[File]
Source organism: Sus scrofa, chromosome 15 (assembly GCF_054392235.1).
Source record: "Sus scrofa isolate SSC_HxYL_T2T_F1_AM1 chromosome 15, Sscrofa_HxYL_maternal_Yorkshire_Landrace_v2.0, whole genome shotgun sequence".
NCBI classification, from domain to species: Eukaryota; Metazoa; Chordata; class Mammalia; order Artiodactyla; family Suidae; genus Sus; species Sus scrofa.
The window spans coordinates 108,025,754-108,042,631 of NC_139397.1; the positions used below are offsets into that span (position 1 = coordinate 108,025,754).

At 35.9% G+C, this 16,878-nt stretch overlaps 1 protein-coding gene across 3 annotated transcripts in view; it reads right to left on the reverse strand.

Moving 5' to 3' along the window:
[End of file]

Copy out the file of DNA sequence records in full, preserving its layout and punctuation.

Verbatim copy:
Source organism: Sus scrofa, chromosome 15 (assembly GCF_054392235.1).
Source record: "Sus scrofa isolate SSC_HxYL_T2T_F1_AM1 chromosome 15, Sscrofa_HxYL_maternal_Yorkshire_Landrace_v2.0, whole genome shotgun sequence".
NCBI classification, from domain to species: Eukaryota; Metazoa; Chordata; class Mammalia; order Artiodactyla; family Suidae; genus Sus; species Sus scrofa.
The window spans coordinates 108,025,754-108,042,631 of NC_139397.1; the positions used below are offsets into that span (position 1 = coordinate 108,025,754).

At 35.9% G+C, this 16,878-nt stretch overlaps 1 protein-coding gene across 3 annotated transcripts in view; it reads right to left on the reverse strand.

Moving 5' to 3' along the window: